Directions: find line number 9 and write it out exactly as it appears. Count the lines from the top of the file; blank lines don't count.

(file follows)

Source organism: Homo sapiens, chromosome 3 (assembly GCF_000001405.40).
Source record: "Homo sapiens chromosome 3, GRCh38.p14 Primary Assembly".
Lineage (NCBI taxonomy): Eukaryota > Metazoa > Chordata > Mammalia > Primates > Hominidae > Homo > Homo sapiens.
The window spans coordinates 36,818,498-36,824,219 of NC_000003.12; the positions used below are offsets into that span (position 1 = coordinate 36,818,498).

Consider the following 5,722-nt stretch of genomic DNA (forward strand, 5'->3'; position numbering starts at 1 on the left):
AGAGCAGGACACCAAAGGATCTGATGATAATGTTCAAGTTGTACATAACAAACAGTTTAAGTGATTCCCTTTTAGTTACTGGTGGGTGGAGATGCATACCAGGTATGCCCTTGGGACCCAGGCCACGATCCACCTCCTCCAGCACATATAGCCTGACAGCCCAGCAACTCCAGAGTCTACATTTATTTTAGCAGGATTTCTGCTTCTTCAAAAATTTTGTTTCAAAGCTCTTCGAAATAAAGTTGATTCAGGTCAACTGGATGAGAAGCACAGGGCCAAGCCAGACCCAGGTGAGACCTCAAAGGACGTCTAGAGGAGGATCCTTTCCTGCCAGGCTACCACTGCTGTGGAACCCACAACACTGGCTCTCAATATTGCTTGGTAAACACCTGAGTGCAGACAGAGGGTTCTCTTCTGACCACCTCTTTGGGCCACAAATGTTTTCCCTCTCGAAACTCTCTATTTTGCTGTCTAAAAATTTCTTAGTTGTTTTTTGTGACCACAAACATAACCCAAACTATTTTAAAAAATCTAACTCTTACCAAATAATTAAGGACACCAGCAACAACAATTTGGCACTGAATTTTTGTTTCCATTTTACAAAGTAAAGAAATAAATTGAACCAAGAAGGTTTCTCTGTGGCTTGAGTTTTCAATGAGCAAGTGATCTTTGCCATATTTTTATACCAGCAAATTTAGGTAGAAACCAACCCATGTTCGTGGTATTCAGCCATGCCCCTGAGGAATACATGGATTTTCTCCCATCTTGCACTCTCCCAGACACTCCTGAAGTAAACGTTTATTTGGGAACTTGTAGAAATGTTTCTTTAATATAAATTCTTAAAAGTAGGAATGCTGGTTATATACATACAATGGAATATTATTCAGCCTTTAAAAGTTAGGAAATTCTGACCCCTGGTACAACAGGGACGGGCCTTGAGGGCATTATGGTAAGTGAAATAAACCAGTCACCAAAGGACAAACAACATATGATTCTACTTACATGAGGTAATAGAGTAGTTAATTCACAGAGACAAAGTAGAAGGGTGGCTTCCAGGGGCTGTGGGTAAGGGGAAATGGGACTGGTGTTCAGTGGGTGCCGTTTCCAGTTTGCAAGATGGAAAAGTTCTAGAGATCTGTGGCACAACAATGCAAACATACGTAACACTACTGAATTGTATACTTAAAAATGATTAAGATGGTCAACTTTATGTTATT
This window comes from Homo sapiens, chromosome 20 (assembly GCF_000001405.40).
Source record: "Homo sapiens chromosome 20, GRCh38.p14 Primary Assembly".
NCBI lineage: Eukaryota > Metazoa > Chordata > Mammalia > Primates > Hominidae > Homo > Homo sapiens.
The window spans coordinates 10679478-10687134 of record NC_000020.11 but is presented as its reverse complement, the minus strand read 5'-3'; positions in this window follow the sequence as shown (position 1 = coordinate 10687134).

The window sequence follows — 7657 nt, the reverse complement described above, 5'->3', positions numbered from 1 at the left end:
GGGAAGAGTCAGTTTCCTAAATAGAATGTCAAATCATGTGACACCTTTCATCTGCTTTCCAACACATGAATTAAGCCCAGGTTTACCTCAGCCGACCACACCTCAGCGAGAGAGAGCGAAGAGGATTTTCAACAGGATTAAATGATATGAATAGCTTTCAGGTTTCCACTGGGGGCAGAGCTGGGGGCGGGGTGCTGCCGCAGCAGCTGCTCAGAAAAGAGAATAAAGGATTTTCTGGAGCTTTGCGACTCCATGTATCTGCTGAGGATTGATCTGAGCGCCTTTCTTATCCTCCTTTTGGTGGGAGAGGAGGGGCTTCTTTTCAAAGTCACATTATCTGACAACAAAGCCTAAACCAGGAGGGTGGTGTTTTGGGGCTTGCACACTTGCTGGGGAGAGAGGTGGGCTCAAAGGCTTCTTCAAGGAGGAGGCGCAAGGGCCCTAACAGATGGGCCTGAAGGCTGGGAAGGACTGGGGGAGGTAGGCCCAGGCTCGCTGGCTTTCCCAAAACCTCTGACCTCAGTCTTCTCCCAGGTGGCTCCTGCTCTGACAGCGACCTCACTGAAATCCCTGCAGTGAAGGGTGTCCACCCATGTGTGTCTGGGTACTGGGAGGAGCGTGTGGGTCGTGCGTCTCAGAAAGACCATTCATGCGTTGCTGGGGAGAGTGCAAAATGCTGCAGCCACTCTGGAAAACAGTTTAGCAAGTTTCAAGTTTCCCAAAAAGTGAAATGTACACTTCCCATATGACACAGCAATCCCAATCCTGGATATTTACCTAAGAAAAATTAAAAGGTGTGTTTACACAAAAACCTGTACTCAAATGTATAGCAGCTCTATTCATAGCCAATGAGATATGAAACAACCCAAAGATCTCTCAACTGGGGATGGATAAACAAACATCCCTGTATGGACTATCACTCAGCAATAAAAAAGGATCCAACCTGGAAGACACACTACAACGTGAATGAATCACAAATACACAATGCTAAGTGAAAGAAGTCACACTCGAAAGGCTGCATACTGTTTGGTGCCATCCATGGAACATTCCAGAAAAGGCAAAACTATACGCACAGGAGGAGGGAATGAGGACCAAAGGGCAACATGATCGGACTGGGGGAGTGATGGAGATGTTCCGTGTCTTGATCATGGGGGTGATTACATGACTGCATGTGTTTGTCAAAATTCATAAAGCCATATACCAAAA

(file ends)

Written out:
NCBI lineage: Eukaryota > Metazoa > Chordata > Mammalia > Primates > Hominidae > Homo > Homo sapiens.